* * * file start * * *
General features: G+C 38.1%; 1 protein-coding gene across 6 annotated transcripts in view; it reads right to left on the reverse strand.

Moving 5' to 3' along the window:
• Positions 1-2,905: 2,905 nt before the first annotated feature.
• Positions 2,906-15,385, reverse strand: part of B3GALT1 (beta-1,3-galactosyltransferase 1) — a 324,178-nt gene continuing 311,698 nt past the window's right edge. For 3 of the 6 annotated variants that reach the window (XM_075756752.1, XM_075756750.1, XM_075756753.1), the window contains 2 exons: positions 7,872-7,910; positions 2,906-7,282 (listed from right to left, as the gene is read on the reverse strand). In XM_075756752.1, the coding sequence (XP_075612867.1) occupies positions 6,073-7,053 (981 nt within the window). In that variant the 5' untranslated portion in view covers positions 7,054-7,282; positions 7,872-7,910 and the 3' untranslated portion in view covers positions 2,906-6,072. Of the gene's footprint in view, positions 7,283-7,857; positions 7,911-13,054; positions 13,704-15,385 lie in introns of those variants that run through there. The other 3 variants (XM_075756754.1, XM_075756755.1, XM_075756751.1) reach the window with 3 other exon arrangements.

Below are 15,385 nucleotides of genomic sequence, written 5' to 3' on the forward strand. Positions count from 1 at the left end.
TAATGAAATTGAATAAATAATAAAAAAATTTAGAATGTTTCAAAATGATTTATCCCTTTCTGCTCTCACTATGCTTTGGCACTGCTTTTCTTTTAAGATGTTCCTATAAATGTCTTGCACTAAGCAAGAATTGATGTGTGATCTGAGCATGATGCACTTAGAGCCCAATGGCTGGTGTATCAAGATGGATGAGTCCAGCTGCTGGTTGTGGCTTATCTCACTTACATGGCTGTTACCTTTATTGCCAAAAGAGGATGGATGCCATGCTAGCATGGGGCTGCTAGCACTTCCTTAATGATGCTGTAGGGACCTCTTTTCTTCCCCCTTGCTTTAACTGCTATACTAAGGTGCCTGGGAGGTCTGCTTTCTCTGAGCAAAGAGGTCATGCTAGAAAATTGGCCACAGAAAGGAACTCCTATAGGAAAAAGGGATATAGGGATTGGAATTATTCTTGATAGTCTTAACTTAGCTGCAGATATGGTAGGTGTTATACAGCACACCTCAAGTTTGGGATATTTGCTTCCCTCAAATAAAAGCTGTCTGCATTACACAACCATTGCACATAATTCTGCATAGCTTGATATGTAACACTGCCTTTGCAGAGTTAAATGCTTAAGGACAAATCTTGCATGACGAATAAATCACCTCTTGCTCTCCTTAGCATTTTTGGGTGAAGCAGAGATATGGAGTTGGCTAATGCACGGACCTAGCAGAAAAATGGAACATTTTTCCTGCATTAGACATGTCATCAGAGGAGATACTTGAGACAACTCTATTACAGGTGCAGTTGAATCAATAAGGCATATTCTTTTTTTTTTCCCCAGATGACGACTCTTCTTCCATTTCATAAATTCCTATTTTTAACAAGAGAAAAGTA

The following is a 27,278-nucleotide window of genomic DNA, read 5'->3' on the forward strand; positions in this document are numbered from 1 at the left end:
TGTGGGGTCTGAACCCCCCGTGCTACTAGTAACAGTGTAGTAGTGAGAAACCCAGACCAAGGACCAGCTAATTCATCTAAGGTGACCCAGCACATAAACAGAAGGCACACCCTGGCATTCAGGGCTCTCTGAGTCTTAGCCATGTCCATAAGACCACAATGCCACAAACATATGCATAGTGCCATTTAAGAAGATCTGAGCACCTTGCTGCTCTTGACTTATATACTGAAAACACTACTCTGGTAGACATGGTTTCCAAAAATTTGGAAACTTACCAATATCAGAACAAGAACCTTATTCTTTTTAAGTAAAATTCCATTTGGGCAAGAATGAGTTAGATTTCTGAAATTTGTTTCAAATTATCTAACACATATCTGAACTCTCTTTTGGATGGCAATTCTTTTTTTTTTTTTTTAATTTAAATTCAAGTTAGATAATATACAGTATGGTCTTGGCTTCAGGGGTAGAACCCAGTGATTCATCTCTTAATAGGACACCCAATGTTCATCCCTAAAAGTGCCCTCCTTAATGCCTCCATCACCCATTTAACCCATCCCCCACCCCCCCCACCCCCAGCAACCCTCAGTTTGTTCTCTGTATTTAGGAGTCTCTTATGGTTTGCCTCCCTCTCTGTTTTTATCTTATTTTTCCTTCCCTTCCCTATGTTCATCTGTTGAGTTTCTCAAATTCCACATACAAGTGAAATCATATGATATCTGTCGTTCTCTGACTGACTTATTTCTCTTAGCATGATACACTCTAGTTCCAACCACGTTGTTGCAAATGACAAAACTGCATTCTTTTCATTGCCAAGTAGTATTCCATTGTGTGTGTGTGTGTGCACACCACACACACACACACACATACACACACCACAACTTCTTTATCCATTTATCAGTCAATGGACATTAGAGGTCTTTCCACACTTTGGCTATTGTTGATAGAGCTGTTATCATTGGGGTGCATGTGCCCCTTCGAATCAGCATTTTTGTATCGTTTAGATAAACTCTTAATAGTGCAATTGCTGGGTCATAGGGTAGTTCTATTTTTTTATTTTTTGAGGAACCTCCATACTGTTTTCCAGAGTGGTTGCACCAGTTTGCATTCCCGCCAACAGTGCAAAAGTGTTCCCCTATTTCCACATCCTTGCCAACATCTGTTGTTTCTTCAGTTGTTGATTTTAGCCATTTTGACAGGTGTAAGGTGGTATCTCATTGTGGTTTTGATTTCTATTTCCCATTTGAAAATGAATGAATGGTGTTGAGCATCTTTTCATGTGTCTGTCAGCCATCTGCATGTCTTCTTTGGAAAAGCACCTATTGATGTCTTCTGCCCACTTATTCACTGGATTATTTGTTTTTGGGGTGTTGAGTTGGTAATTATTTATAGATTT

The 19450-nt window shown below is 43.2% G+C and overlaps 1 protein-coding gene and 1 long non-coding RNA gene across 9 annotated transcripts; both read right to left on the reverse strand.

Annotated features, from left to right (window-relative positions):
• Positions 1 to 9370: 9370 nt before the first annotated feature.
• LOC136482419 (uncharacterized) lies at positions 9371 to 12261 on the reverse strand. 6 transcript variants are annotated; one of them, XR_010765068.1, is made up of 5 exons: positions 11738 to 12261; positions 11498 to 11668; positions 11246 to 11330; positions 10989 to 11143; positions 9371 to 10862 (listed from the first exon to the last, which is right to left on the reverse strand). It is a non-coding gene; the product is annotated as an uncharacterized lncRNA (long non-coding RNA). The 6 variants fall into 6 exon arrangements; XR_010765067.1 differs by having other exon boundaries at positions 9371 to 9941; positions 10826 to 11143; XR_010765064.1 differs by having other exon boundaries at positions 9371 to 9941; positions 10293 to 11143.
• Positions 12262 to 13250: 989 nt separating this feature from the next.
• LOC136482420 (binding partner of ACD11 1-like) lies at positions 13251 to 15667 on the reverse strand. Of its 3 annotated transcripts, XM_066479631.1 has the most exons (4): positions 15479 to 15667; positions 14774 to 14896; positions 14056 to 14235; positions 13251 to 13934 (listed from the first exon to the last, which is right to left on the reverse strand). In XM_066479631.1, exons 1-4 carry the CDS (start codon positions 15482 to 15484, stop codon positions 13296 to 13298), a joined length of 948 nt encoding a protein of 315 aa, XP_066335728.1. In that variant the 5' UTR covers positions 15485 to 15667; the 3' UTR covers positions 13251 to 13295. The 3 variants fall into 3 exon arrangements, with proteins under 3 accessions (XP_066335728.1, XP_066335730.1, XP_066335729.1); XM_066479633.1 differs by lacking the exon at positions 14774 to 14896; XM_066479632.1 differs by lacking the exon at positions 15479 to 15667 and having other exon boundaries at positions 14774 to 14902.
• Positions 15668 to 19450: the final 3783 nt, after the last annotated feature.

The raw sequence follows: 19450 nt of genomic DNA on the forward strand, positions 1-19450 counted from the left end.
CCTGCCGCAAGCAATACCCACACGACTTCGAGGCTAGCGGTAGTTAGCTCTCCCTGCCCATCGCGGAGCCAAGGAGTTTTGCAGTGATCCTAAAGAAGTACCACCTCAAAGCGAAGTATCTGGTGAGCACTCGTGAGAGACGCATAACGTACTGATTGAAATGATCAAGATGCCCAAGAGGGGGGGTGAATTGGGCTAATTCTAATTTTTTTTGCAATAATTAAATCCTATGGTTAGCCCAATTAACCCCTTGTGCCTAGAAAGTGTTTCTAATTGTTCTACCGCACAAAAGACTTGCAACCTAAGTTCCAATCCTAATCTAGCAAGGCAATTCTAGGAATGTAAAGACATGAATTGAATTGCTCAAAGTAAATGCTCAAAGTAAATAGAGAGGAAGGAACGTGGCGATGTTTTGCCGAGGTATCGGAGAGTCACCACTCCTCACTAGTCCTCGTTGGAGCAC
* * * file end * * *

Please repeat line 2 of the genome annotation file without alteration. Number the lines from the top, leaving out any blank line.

Moving 5' to 3' along the window: